One of the reasons that I would be disinclined to participate in a podcast is precisely because it publicizes something that, if not precisely private, is at least rather personal: the sound of one’s voice. I think I’ve written before at this blog about the intimacy of the human voice. A voice is a real physical presence, it is an expression of one’s embodiment still reverberating in the air, and it feels different to “share” that than it does to share words on a page. It also feels different to listen to someone’s spoken voice than it does to read their words on a page — it brings one very near to another, almost within reach, and vice versa. I don’t know if my disinclination to listen to podcasts is because of the “almost” or because of the “within reach” — but either way, the sensorial aspect of podcasting gives me pause. (Another factor: it is never logistically easy for me to carve out a few hours of quiet in my day. Solitude in perfect silence — this is my white whale.)

    And I think you’re very astute to point out the key difference between Fuller’s “Conversations” and podcasts. Fuller’s work was no less “performative” than a podcast, but there was a complete overlap between participants, performers, and audience. That is, everyone present was part of the conversation, and it was a conversation that took place among them and for them in that moment. They might report on it later or write about it later — but to enjoy it, they had to be there. Podcasting is a participatory conversation among friends/colleagues that is also a performance for people who can’t participate in the conversation itself (though they can respond to it elsewhere, in comments or in writing or, I guess, in their own podcasts). In that sense, podcasting is an imperfect substitute for the “in the round” experience of Fuller’s conversations, and for their spontaneity. On the other hand, Fuller could speak with a few dozen discussants at a time — a podcast could make such conversation audible, if not fully accessible, to a nearly limitless audience.

  3. Thanks for making this connection and the reflection attached to it. I’ve not read Capper’s works on Fuller, but am now intrigued because of your post. That’s something.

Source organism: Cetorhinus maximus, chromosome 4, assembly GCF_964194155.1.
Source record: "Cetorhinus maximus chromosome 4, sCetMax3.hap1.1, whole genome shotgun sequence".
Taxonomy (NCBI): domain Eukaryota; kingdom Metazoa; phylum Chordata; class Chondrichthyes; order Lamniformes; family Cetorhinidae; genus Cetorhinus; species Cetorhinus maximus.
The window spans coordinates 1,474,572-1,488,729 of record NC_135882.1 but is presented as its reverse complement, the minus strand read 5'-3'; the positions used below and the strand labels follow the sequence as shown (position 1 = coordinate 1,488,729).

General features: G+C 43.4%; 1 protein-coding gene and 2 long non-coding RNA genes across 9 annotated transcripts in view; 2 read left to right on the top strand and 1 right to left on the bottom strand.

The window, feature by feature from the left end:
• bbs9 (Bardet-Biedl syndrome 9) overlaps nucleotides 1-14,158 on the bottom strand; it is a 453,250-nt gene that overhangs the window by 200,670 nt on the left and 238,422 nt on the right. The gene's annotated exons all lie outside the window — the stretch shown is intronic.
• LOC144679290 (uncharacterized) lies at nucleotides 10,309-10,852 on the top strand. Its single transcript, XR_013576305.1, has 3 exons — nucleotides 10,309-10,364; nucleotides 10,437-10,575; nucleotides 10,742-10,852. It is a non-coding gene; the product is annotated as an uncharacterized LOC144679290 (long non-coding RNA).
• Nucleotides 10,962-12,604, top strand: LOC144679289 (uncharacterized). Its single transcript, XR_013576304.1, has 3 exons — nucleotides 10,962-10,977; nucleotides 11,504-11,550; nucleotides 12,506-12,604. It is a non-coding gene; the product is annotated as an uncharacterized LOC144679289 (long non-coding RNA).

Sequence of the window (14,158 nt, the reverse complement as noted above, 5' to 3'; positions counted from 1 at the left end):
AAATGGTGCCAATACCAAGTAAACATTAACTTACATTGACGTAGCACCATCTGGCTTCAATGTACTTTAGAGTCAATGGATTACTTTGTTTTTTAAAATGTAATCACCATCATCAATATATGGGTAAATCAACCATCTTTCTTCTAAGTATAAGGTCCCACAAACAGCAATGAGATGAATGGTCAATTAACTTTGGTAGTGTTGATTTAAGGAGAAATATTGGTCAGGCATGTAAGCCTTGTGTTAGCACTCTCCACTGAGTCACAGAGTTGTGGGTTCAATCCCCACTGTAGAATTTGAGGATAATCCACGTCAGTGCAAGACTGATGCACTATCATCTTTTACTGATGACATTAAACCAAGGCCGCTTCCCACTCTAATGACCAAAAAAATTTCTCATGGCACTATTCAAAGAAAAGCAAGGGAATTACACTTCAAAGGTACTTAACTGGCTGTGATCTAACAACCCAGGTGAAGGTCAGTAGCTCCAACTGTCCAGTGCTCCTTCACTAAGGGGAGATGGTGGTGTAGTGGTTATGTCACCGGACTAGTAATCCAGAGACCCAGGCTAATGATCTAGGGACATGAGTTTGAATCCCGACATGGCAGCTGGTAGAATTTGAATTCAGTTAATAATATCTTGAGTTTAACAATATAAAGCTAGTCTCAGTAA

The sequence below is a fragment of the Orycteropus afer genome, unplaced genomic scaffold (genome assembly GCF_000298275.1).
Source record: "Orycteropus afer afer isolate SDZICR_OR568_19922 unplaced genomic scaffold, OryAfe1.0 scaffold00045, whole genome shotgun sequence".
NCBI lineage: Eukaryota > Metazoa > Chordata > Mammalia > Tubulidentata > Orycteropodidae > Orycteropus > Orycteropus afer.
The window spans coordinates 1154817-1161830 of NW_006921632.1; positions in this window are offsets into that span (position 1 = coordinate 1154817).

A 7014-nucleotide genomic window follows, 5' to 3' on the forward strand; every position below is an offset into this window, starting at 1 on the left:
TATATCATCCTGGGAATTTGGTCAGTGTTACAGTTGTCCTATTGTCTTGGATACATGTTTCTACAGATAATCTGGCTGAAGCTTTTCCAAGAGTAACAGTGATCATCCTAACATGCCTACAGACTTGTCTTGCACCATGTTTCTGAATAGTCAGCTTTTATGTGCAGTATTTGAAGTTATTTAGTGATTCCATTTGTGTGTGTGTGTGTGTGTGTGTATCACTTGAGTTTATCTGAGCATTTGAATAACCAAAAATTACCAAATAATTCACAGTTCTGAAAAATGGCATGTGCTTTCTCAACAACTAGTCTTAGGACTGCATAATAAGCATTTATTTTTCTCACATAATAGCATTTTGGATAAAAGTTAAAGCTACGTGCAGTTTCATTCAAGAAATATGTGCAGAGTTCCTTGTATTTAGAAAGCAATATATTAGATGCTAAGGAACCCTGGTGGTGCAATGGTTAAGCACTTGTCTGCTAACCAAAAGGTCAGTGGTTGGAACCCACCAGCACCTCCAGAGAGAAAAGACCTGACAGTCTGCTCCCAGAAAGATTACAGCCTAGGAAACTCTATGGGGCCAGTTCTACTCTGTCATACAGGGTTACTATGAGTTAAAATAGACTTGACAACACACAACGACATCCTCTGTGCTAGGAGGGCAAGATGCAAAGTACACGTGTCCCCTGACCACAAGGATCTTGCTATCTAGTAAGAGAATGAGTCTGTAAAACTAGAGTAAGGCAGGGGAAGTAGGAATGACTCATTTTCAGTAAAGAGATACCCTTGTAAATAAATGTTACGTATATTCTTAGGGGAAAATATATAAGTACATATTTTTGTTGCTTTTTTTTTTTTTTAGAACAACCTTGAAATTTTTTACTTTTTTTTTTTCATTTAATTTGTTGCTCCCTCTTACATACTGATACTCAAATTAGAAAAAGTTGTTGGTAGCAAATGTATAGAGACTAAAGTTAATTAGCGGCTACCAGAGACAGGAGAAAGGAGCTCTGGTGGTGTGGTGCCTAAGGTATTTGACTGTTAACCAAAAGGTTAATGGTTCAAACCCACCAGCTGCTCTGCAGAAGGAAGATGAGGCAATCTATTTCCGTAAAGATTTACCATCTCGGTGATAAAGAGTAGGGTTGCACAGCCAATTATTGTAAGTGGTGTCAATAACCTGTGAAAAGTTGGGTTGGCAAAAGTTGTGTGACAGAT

Otherwise, I appreciate Ben’s comment and your reply. Like you, it’s been almost impossible, recently, to carve out requisite quiet, silence, and/or solitude. That’s hurt my writing a great deal, and I value my writing over getting my voice “out there” via a podcast.

    I listen to podcasts that are conversational and academic (e.g. In Our Time, Past Present, and few of David Sehat’s). But I find the desire to reply powerful, and the lack of outlet disappointing. That’s why, like you, I return to the blog format, or Twitter, or Facebook (still). – TL

  4. As one who contributes to podcast programing at New Books Network I can only speak for myself. The reasons I am a podcast host are simple. ( I am not a podcast entrepreneur having no intention of building a business that’s why I am with NBN, they take care of the business). As an independent scholar who lives in rural America podcasting is extremely valuable for me. I get free books (more than I can cover), a chance to make connections with scholars all over the country and the world, I can offer something valuable to authors, it feeds my own research and I love to having conversations with interesting people. I would have loved Margaret Fuller since I crave good conversation. On top of that, authors appreciated some one reading and engaging their work. That is satisfying. Podcasting has created opportunities for me like conference collaboration and publishing. I try to remember the audience and ask the questions that they might be interested in and never forget that they are there and their time deserves respect. I usually don’t listen to podcast myself because I am a reader. If you had told me five years ago I would be doing this, I would had told you were crazy. Never saw myself as “communicator” and it took me about 20 podcast before I got comfortable with the role. Now it’s just part of my work. Thank you to all the S-USIH authors who have shared in my podcast conversations. Lacy was the first one!